Mr. Speaker, like my hon. colleagues before me, I want to take the opportunity to thank you for your years of service to our country. I know you are moving on, and we wish you all the best in your future endeavours and wish all the best to your family too. It has been a pleasure to serve with you over the last almost decade I have been here.
I also want to take the opportunity to thank the pages and table officers. I know that has been done by many before me today, but it is such a pleasure to serve with these folks who come in here and help us day after day to do the work we do here.
I am happy to respond to comments made earlier by the hon. member for Charlottetown regarding cell towers.
Our government recognizes the central role local governments play in identifying potential locations for new antenna towers in their communities by working with the wireless industry. That is why our government changed the rules to ensure that homeowners and municipalities are consulted throughout the tower placement process.
Cities, municipalities, and land-use authorities must also ensure that local residents are at the centre of the process that will help determine the location of a new tower in their communities. It is also incumbent on the wireless industry to ensure that local concerns are taken into consideration.
Canadians deserve a say in how new cell tower locations are identified in their communities. That is why our government changed the rules to ensure that homeowners and municipalities are consulted throughout the process. Companies are required to consult on all towers, regardless of height, to ensure that residents are well informed of all consultation processes and are required to build new towers within three years of consultation. As part of the process, land-use authorities are encouraged to develop their own antenna tower siting procedures to further strengthen local input.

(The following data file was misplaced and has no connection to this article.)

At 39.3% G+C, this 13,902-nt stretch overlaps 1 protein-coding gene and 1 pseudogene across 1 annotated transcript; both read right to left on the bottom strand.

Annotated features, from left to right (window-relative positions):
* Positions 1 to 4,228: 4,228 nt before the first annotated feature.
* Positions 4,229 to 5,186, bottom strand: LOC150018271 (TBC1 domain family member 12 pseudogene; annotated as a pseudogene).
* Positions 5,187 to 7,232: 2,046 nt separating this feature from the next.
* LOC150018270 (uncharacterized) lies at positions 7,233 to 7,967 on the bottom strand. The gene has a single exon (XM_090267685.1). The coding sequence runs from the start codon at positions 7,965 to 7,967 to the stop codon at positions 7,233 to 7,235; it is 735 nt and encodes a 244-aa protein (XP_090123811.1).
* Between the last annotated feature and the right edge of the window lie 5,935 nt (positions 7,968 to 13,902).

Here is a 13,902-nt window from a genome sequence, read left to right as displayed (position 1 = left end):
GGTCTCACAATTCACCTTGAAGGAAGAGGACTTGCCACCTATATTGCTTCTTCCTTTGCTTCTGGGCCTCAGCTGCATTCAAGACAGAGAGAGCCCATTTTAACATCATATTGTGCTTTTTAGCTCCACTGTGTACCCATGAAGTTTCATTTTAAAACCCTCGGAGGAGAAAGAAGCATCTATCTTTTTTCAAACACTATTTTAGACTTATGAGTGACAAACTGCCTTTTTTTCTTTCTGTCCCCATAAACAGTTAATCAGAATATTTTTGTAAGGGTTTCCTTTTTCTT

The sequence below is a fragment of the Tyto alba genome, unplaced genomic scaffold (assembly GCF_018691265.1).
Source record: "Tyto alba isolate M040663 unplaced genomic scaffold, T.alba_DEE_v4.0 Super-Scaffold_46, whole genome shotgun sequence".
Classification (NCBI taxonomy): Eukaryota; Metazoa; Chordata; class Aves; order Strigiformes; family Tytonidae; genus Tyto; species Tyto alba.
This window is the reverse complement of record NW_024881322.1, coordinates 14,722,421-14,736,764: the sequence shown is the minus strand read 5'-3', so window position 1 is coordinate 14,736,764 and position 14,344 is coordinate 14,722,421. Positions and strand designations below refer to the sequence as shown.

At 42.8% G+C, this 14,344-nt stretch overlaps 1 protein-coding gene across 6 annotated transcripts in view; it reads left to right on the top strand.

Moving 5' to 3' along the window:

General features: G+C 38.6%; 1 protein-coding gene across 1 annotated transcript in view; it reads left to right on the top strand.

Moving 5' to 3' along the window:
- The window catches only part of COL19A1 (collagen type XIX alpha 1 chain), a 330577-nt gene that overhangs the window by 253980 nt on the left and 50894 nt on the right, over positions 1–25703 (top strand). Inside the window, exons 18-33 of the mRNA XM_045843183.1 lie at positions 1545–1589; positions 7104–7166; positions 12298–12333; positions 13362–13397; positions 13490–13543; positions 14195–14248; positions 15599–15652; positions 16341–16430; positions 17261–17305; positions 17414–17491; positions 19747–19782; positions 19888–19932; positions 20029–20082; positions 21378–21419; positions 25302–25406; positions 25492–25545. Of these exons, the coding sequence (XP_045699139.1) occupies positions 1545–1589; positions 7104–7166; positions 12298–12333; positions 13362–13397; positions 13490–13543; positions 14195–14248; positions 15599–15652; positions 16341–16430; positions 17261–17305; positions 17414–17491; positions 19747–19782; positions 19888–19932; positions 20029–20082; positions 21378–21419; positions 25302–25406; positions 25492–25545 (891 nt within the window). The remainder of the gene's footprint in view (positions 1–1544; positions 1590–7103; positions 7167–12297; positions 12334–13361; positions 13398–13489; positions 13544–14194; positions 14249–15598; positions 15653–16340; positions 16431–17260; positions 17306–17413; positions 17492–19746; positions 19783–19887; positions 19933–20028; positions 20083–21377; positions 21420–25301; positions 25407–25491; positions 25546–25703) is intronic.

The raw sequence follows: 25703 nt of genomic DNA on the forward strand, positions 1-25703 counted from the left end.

It is also important to point out that Industry Canada requires radio communications installations to comply at all times with Health Canada's Safety Code 6 guidelines for the protection of the general public against radio frequency emissions. The code recommends limits for safe human exposure to radio frequency energy and includes a 50-times safety margin. Industry Canada conducts regular audits to ensure that antenna installations and wireless devices and equipment on the market are compliant. Furthermore, should Industry Canada become aware of an installation where the exposure levels exceed Safety Code 6 limits, we will take immediate action to protect the general public.
In this case, Industry Canada contacted Eastlink, and the company consulted homeowners near the site. Industry Canada regulators have also confirmed that the proposed Brighton Beach Range Light installation will be in full compliance with the guidelines and poses no risk to the community.
In conclusion, as we approach the end of the session, I would like to take this opportunity to thank all of my colleagues, particularly my colleague across the way.